The last decade was first characterised by a series of breakthroughs in the development of optical device building blocks using silicon photonics followed by a spate of silicon photonics, start-up acquisitions. More recently, silicon photonics has entered a quiet period. But in May, Acacia Communications, a maker of coherent optical modules and a silicon photonics specialist, made headlines by raising $103.5 million in a successful initial public offering (IPO).
Forty years ago, Intel co-founder Gordon Moore predicted that the number of transistors in an integrated circuit would double approximately every two years – a prediction that proved astonishingly accurate.
Optical communications has progressed at a much slower pace. Historically electronic components have become about 70 per cent faster each year, while in contrast the capacity of optical transmission systems and their optical interfaces has only increased by about 20 per cent annually.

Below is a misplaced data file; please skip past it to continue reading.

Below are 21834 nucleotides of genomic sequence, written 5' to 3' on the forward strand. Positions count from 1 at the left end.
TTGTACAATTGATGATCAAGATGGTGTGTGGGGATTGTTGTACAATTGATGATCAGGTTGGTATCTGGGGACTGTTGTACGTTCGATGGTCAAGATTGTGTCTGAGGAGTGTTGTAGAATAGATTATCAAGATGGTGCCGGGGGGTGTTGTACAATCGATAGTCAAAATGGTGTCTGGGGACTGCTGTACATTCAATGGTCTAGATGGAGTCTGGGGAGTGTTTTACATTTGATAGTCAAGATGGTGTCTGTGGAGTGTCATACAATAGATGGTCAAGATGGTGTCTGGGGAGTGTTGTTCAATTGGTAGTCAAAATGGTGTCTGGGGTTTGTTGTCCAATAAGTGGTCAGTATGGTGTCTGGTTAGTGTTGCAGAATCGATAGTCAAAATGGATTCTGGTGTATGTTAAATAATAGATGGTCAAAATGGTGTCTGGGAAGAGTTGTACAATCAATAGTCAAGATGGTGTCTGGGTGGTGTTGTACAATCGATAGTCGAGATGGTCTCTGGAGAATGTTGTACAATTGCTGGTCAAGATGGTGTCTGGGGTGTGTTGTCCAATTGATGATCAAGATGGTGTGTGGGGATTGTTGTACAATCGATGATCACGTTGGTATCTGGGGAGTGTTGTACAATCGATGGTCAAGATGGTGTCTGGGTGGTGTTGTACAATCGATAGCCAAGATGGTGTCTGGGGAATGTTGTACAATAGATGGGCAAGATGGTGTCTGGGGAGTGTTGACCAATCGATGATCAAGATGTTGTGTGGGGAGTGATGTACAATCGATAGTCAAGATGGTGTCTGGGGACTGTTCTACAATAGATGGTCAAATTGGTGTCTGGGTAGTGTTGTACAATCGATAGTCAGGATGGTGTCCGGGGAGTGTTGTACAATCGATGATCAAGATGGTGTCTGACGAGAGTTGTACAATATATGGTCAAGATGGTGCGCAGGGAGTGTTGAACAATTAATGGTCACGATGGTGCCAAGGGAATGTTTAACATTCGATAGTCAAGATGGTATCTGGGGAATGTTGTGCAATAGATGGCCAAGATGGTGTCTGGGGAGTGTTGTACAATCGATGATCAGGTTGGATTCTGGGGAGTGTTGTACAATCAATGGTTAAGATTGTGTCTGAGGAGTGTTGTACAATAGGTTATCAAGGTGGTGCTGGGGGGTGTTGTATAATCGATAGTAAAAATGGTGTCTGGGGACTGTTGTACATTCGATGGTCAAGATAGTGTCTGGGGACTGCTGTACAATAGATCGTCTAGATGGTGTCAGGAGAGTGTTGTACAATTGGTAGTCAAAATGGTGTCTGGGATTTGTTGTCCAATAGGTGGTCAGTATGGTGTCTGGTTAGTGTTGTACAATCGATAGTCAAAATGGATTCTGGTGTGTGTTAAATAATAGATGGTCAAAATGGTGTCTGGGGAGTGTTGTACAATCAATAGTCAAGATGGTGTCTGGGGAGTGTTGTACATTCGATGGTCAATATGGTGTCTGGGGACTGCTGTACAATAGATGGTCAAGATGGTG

Few industries are subject to the pace of innovation experienced in the telecom sector. But, as innovation escalates, so too does the cost of developing the novel technologies that help to keep companies ahead of their rivals. Optical components and module vendors in particular are feeling the pressure.
Six months after it became mandatory for copper and fibre cables supplied to EU/EEA member states to comply with the Construction Product Regulation and carry CE marking, Keely Portway asks what, if any, effect this has had on cable suppliers
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January of this year saw Jerry Rawls step down as chief executive of Finisar, a company he had grown from obscurity to worldwide success. He talks to Rebecca Pool about building his empire, the firm’s new CEO and a future that could include Oclaro*